Other groups she has been involved and volunteered with are Pioneers of Alaska, the Alaska Native Plant Society, the Homer Senior Citizens, Homer/Kachemak Bay Rotary, South Peninsula Hospital, the South Peninsula Sportsmen’s Association, the Homer Chamber of Commerce, the Kenai Peninsula School District, and the Homer Foundation. Through her Marine and Coastal Education account at the Homer Foundation, she has funded several worthwhile community education activities.

Following her lifelong interest in botany, Bitter became a Master Gardener in the mid 1990s, volunteering to advise and teach others. She has taught college classes on wild/edible and medicinal plants and other subjects for the early University of Alaska Fairbanks programs, Kenai Peninsula College, the University of Alaska, and the Alaska State Troopers. In 2009, she re-invented herself to become a peony farmer and has thousands of peonies blooming on her Kachemak Seascape Peony Farm each summer. She has volunteered with the state peony growers’ group, sharing her research on peony varieties most appropriate for Alaska. As a well known Alaska gardener and naturalist, her home was on early garden tours; her perennial flower garden has had more than 100 different varieties of native and domestic flowers and plants.

In summary, Bitter has been an outstanding and generous educator for more than 60 years, touching thousands of lives through her teaching, her mentoring, her explorations, and her volunteer work. She has demonstrated her passion for teaching, her talent at leading, her generosity in volunteering, and her gift at inspiring thousands of people of all ages to learn about and appreciate Alaska’s natural world.

Leadership:
Associations and Organizations

  • President, Anchorage Education Association—1957-58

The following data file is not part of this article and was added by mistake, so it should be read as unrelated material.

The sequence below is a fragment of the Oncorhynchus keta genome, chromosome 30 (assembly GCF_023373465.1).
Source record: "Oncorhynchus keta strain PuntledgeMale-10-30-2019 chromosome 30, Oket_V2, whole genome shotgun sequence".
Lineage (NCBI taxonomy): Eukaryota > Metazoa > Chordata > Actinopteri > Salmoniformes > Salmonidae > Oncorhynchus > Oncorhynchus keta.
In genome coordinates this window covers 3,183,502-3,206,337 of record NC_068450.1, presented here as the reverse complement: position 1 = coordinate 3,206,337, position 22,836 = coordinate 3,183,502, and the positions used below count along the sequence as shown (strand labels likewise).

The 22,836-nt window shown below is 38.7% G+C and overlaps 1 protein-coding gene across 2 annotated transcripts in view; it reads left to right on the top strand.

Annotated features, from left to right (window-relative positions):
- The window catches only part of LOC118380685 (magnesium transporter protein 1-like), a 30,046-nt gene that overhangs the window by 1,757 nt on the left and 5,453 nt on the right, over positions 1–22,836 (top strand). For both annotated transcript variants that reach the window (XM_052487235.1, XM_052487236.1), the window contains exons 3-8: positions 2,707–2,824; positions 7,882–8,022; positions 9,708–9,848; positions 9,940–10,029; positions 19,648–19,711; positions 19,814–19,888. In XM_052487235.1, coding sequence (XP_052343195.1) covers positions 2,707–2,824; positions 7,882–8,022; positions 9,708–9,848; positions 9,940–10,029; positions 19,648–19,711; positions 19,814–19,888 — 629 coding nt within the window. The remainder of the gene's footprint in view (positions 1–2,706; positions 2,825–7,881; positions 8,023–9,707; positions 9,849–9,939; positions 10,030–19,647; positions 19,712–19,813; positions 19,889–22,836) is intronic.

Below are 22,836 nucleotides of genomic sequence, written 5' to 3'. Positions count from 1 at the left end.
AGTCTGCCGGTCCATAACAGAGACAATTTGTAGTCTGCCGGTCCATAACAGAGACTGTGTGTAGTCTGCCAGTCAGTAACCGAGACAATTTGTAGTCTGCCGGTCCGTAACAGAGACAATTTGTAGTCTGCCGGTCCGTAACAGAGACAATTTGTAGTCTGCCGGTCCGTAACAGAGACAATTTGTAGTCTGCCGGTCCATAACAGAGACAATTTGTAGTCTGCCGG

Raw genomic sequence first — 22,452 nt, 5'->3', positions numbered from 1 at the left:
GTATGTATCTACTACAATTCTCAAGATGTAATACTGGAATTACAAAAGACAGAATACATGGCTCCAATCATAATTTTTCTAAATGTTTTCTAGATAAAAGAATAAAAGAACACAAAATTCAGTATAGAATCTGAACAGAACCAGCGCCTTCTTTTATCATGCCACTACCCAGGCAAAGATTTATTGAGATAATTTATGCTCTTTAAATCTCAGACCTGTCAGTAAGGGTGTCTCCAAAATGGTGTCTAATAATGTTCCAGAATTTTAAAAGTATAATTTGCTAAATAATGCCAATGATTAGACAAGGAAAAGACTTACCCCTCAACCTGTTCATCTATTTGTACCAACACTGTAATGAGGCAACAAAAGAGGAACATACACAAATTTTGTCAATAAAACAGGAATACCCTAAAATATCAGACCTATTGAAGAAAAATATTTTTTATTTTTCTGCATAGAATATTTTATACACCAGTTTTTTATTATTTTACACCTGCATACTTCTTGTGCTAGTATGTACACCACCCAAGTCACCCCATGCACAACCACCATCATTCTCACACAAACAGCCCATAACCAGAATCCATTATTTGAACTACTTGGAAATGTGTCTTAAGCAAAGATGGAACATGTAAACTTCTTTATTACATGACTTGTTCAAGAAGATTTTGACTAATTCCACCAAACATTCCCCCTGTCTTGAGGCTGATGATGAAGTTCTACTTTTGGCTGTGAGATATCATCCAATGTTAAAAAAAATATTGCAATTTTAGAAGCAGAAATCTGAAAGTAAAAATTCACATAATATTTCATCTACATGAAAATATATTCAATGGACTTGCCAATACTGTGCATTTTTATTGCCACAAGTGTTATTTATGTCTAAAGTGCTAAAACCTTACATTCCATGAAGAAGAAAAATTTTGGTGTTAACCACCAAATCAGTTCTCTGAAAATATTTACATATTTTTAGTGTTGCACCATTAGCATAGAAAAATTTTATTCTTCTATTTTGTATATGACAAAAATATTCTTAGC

• Alaska Education Association First Delegate Assembly—delegate—1959
  • Alaska Director, Northwest Marine Educator’s Association—1988
  • Spenard Community Council—helped get many acres for parks and recreation— 1970’s
  • Delta Kappa Gamma—(Largest International Honorary Women Educators’ Organization)
    Member of international legislative committee
    Alaska State Vice-President President of Alpha Chapter Charter
  • President of Omicron Chapter Parent Teacher Association
    Alaska State Vice-President
    Anchorage Central Council Secretary, 1954-55s
    Northwood School President
  • Alaska State Curriculum Committee – Appointed for two terms
  • Anchorage School District Chair -Science Curriculum Committee
    Center for Alaskan Coastal Studies – Board member for many years
    First Education Director—developed national award-winning programs
    President for 3 years
    Organized and led the first two CoastWalks
    Wrote and broadcast “Kachemak Currents” on public radio for 29 years
    Wrote grant for Wynn Nature Center and continuous membership on advisory committee
  • Kachemak Heritage Land Trust (Alaska’s first land trust)
    Founding member, on board and land & easement committee for many of the early years, Vice President
  • Kachemak Bay Research Reserve
    Appointed to the first Advisory Board and served for many years
    Education Chair first and for many years
    Helped with numerous lab sessions for the public
  • Pioneers of Alaska
    State Officer for 3 years
    Homer Women’s Igloo President 2 years
    Introduced the book writing concept which resulted in the book In Those Days
  • Alaska Peony Growers’ Association
    State board member 2009-2012
    Three conference presentations on research on best varieties for Alaska

 

Leadership in Conference Organizing and Workshops

  • Northwest Association of Marine Educators Regional Conference in Homer—Chair– 1989
  • Alaska Education Association State Conference in Anchorage—Co-chair
  • Alaska Parent-Teacher Association State Conference in Kenai—Chair
  • Alaska Delta Kappa Gamma State Conference in Juneau—Chair
  • Alaska State Principal’s Association Conference in Anchorage—Co-chair
  • Alaska Workshop to Improve Science Education – Chair
  • ASD (Anchorage School District) Elementary Principal’s Administrative Manuals
    Chair of committee to eliminate sexist terminology

 

Other groups

  • Soroptomist of Cook Inlet- Charter member
  • Homer-Kachemak Bay Rotary- Chair Community Services

 

Awards

  • Grand Marshall, Fourth of July Parade, Homer—July 2014